Yet another argument was, "Why do I have to pay for other people's sex?" Look, by joining a health plan -- privately managed or otherwise -- you're already paying for other people's smoking, sex or lack thereof, alcohol overconsumption, poor food choices and so on. What does it matter if you're paying for the schmuck down the street to shove that extra donut into his face, or for a college student to have safe sex? If any religious entities object to birth control for women they don't know or support, perhaps they could first decline tax exemptions on the basis of benefiting from the same public pool into which these same women pay taxes?
Speaking of which, it's the 21st century. Can we not accept that both men and women are driven by sex as much as by food, and that any differentiation between the genders in this area has long been socially mandated through shaming and derogatory labeling of women who enjoy this very basic human and survivalist drive as much as men do? It's difficult enough for society to collectively accept sex as being just as normal as eating -- but it is. Both are basic, innate pleasures of being human. Yet we're bombarded with food shows, food magazines, food discussion forums, food classes, endless food banter at house parties. Just try doing any that with sex in polite company. Food and sex are on exactly the same level for us as human beings in our basic drive for survival.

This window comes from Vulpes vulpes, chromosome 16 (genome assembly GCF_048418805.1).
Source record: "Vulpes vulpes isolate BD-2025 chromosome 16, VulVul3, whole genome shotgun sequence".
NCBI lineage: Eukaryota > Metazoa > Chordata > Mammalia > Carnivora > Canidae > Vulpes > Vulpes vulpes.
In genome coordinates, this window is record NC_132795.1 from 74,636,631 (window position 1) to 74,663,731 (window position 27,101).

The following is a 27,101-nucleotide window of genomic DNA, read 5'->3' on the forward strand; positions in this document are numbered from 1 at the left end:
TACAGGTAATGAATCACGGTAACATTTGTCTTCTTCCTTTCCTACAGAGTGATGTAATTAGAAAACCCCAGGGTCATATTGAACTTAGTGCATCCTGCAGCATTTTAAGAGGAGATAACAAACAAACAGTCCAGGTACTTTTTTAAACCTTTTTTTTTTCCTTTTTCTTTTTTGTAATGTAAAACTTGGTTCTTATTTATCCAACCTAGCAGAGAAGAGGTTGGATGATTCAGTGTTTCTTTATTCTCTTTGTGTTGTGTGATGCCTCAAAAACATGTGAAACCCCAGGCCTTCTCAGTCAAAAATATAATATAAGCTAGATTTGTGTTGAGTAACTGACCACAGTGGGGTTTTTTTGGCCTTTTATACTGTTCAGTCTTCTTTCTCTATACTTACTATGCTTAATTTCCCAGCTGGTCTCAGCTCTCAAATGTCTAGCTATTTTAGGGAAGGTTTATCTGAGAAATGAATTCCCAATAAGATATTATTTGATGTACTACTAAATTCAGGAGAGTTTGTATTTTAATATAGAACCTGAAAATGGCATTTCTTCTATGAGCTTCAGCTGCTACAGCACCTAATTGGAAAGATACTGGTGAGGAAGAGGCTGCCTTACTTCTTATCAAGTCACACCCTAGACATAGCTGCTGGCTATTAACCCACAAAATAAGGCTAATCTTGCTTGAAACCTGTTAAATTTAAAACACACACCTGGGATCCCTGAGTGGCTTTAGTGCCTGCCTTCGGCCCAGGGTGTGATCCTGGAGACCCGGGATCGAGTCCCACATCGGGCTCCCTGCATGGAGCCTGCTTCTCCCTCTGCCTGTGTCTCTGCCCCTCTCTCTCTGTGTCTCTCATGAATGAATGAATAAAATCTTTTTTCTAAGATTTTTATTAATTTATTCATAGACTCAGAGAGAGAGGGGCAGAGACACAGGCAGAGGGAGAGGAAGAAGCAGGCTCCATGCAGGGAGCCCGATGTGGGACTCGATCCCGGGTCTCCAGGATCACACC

There's still an overall taboo around sex that promotes rampant ignorance and prohibits rational consideration of its rightful place in our lives. Hopefully moves like this that destigmatize non-reproductive sex will take us one step closer to breaking that taboo so we can enjoy, among other things, a better quality of political candidates who aren't automatically disqualified for admitting they enjoy sex just for the fun of it.